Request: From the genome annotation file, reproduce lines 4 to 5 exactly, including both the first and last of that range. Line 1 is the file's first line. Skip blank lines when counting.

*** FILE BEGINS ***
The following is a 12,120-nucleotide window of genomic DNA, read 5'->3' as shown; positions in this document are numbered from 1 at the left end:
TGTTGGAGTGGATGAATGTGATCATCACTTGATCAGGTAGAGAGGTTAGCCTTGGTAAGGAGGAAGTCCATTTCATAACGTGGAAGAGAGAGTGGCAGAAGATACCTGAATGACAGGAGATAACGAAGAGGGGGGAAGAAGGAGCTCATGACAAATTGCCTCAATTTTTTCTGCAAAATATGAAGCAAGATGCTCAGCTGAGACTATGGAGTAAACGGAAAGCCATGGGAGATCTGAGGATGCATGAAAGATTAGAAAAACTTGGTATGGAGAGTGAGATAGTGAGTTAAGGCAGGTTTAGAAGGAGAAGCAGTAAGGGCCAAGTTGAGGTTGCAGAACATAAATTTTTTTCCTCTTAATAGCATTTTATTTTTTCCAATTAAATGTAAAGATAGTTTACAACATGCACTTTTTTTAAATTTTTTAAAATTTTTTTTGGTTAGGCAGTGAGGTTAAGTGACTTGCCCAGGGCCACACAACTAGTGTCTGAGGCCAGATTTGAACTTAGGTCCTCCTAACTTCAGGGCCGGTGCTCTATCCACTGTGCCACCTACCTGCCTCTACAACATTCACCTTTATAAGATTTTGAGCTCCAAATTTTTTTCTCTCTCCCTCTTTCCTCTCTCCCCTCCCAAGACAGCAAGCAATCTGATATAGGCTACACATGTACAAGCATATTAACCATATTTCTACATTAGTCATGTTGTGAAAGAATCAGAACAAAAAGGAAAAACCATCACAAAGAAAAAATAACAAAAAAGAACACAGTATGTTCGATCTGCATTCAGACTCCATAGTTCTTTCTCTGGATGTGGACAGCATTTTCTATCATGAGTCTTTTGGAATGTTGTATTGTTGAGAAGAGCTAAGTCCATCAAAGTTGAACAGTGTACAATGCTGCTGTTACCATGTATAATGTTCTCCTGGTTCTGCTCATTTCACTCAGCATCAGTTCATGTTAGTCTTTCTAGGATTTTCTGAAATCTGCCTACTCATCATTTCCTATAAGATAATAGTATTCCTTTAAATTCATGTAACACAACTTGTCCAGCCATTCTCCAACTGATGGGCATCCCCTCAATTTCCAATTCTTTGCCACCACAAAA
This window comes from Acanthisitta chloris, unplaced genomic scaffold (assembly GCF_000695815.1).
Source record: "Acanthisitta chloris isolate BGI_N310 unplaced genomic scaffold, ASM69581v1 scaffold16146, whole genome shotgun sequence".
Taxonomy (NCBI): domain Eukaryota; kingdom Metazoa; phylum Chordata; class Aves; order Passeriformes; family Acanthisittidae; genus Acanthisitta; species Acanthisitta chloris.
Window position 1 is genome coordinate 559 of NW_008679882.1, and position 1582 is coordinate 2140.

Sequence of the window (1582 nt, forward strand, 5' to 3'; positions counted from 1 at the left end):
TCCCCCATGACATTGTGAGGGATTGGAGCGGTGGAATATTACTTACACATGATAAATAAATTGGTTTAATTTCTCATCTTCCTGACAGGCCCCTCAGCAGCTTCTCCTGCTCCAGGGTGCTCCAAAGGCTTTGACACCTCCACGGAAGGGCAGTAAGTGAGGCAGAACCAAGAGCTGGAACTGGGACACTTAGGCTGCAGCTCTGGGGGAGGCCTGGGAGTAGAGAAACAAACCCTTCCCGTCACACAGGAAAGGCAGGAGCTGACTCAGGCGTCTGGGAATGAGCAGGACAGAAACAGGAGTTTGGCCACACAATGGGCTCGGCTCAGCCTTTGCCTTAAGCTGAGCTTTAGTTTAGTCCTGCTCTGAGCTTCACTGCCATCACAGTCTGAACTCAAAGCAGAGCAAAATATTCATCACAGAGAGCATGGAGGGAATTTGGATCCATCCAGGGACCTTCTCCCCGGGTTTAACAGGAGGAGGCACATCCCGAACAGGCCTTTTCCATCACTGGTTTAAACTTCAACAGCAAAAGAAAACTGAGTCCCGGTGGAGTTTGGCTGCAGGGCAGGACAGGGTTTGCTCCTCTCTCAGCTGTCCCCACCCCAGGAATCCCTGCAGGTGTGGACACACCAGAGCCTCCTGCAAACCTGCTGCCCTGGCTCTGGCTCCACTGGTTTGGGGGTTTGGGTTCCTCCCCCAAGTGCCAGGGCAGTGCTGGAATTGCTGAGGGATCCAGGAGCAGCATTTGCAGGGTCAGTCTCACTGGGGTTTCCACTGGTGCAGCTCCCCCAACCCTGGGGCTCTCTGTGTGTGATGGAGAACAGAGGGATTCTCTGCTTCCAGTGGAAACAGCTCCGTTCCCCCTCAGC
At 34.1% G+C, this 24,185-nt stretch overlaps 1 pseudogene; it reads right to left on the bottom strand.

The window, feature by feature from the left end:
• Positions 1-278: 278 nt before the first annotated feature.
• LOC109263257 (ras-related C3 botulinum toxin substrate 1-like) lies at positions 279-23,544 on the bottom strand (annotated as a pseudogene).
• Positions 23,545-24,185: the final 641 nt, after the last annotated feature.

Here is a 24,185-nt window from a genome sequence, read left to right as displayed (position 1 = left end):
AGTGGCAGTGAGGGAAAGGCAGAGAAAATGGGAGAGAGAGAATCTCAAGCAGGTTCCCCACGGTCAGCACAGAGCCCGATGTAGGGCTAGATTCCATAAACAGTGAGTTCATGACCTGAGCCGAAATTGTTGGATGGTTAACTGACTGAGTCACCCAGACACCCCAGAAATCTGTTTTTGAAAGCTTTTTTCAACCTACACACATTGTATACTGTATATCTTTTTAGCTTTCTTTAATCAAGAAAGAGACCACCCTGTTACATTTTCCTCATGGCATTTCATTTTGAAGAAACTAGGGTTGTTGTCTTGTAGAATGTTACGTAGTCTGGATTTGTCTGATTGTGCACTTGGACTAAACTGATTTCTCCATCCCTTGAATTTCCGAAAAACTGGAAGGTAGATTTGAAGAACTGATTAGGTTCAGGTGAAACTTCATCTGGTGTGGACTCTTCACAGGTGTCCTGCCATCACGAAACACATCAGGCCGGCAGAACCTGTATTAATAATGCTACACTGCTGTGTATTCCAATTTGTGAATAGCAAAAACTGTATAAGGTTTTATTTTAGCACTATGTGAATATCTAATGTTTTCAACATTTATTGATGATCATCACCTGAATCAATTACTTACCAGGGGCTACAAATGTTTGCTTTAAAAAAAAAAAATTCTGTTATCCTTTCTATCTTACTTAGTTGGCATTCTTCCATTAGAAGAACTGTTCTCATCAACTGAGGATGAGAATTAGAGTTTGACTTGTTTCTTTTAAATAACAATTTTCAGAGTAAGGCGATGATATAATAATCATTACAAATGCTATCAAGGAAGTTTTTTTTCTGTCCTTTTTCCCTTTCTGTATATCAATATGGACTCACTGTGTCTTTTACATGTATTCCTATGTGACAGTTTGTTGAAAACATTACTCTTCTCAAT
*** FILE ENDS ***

Source record: "Acanthisitta chloris isolate BGI_N310 unplaced genomic scaffold, ASM69581v1 scaffold16146, whole genome shotgun sequence".
Taxonomy (NCBI): domain Eukaryota; kingdom Metazoa; phylum Chordata; class Aves; order Passeriformes; family Acanthisittidae; genus Acanthisitta; species Acanthisitta chloris.